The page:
Nine-year-old Renee Bell had been described by some as a painfully shy little girl. To say she is not a talkative child would be as accurate as Aaron Rodgers’ passes have been for the Green Bay Packers this season. But something happens to Renee when she’s around a certain 30-year-old named Fancy…it’s as if her true personality was coming to the surface.
You see, Fancy is a horse stabled at Cimmaron Sanctuary off Adobe Road outside Petaluma, and Renee is one of several children who visit the sanctuary once a week for horseman training in a program set up by Gwen Justis.
Justis began the nonprofit Cimmaron Sanctuary with the vision of bringing horses and children together to experience personal transformation and learn to communicate with each other.
It’s coming together
She can see her vision crystalizing through Renee and the other children in program. Not only has Renee become more outgoing, she recently took her first ride on a horse without a lunge line to the trainer.
“She was so independent,” Justis said. “She was the first child in our program. She graduated from all of the steps. The first phase of the horsemanship program involves all the work on the ground…cleaning stalls, feeding grooming.”
After completing the first phase, Bell then began riding bareback so she could develop her balance on a horse.
“It’s like getting on a bicycle with training wheels,” Justis said. “When she mastered perfect balance, we put her in the saddle, but always on the lunge line.”
She also saw it when the children from Cypress School in Petaluma, which is for autistic kids, would spend a couple of hours with the horses as an excursion at Stable Acres.
“Many were scared of horses, but by the end of the day, they were high-fiving, and talking about how they touched the horses,” Justis said. “But there is an insurance liability incurred in that. I didn’t own the property, so it was something I couldn’t continue.”
Justis believes the horses at Cimmaron can provide some semblance of therapy for children and adults.
“The horses are healers and provide a perfect environment for a child to go through transformation, and that’s what really happens,” Justis said.
Jenny Alphin runs the HoofBeats program at Cimmaron, which is geared to children 5 and older, and teaches them how to handle, lead and care for their horse prior to sitting in the saddle.
“It has been scientifically proven that horses help humans heal, through a variety of ways, and I’m privileged to be participating in this process through the HoofBeats program at Cimmaron Sanctuary,” Alphin said.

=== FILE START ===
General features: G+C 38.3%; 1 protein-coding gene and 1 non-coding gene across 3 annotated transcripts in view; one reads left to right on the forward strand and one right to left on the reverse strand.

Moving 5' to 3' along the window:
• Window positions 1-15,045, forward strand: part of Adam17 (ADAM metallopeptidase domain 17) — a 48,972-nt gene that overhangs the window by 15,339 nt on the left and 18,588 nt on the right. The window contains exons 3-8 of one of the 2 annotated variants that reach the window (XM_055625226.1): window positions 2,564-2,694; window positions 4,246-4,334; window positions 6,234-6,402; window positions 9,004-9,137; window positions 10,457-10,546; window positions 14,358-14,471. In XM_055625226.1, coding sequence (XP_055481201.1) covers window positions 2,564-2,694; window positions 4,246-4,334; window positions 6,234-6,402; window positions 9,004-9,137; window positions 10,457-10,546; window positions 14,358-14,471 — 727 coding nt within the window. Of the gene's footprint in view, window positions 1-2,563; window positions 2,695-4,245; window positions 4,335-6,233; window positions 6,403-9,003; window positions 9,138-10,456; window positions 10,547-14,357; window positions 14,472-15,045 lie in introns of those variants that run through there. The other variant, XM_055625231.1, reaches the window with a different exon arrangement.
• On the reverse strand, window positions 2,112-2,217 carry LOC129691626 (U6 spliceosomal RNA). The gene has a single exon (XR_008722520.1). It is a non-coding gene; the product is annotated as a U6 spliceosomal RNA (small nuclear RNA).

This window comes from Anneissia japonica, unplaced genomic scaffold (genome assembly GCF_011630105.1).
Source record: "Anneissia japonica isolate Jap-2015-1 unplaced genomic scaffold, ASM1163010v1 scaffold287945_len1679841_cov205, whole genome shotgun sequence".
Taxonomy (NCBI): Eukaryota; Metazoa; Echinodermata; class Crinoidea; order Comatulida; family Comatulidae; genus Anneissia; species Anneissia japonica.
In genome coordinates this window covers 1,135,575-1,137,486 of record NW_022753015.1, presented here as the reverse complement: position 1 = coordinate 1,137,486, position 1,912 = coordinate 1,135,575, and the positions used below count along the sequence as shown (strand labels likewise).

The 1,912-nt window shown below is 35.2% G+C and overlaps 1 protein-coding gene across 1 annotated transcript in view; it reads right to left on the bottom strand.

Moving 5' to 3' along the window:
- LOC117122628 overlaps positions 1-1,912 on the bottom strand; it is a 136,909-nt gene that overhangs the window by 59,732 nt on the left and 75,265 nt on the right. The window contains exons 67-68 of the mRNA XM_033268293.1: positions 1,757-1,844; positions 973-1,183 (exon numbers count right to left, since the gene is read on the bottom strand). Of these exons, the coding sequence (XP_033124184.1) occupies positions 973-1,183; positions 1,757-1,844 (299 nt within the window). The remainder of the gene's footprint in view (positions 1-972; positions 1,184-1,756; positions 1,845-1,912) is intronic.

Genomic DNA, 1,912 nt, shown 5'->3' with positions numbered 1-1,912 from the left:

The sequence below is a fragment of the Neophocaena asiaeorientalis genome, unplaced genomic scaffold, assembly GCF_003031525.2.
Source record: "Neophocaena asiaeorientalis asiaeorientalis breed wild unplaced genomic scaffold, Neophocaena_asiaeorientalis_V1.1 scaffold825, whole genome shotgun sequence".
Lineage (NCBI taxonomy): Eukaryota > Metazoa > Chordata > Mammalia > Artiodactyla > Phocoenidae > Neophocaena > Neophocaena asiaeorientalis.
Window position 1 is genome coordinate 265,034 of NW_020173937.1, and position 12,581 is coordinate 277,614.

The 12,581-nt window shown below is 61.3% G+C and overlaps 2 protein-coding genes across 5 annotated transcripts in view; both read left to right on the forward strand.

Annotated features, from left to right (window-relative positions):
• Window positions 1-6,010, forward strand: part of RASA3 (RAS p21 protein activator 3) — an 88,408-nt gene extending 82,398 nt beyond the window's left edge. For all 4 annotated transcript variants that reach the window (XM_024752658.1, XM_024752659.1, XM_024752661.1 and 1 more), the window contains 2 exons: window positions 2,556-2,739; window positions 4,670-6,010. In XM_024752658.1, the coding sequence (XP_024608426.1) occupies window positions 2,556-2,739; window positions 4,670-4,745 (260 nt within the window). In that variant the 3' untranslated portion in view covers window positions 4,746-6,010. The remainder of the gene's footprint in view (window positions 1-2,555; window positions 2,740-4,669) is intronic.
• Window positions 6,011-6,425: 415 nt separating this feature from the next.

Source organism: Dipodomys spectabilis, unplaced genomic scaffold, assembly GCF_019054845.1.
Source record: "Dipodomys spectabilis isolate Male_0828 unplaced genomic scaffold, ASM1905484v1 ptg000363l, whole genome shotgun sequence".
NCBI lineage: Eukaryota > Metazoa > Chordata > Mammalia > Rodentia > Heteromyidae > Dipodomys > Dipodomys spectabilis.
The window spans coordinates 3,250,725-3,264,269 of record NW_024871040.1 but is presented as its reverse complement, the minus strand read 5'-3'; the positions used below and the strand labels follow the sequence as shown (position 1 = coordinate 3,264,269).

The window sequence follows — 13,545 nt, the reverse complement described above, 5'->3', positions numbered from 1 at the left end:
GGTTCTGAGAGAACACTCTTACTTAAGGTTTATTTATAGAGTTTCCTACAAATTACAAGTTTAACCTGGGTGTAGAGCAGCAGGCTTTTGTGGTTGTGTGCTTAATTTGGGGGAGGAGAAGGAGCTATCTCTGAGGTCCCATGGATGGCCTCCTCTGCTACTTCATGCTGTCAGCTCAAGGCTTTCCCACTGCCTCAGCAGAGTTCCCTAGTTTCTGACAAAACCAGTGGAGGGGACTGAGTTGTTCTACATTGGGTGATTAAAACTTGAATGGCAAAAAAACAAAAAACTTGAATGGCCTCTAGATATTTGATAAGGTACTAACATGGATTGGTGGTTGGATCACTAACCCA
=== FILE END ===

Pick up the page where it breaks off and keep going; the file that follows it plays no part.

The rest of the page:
Fancy’s here for the kids
Justis also insists the children provide a boost to the horses as well.
“I honestly believe Fancy’s alive because of the kids,” Justis said. “It’s her purpose in life.”
The sanctuary had been seeking a more permanent home since Justis opened it the spring at Stable Acres right outside Penngrove. The problem with Stable Acres was that it didn’t have the capability to provide for covered arenas so the children can work through the winter. But help arrived in the form of a donation from Wells Fargo Bank and a sweet deal she cut with Guillermo and Haley Recio, owners of the spacious Sonoma Mountain Equestrian Center off Adobe Road outside Petaluma.
“We went to see him (Guillermo), and said we needed to relocate and that we needed a covered arena so the kids could work all winter long where everybody would be safe and dry,” Justis said. “We understood he had significant costs, running a place like that. But we asked if we could make us a deal and he did. And now, we’re operational all year round.”
Having Guillermo Recio, an accomplished and championship rider, around has been a boon for the children’s learning curve.
“He’s at the very top, as good as you can be, and we’re starting kids to where they meet the horse for the first time and they’re just learning to ride,” Justis said. “So it’s like the alpha and the omega of horsemanship.”
Three horses and a donkey
Cimmaron currently has three horses and a donkey stabled at SMEC plus a number of horses off site in pasture who are in reserve for training to come in or they’re just rescues.
The rescue horses issue is touchy for Justis, who has been an avid rider since she was a little girl. A rescue horse is one that comes to the sanctuary because its owners can either no longer afford to provide a home or one who simply isn’t cared for and abandoned. Justis said it is a growing problem in the country.
Maintaining a horse is expensive, generally running an average of $500-600 per month. Justis tries to reduce the number of rescue horses by subsidizing them.
“We’re subsidizing three horses with board and feed,” Justis said. “They’re outside the county, where the family can’t sustain the horses. Our subsidizing them allows them to stay in their homes with their owners, and they’ll get good care, which is preventing the need for rescue.”
Even though the rescue horse problem is accelerating, the multi-million dollar equestrian industry remains the second-largest industry in Sonoma County behind wine grapes, according to a survey performed by the World Bank.
“It’s very significant, huge, but most people don’t know that,” Justis said.
Her current program currently has 15 kids participating, but by the start of the summer, she expects to have close to 30. It also has one adult in the program, which prompts Justis to say her program is for kids of all ages.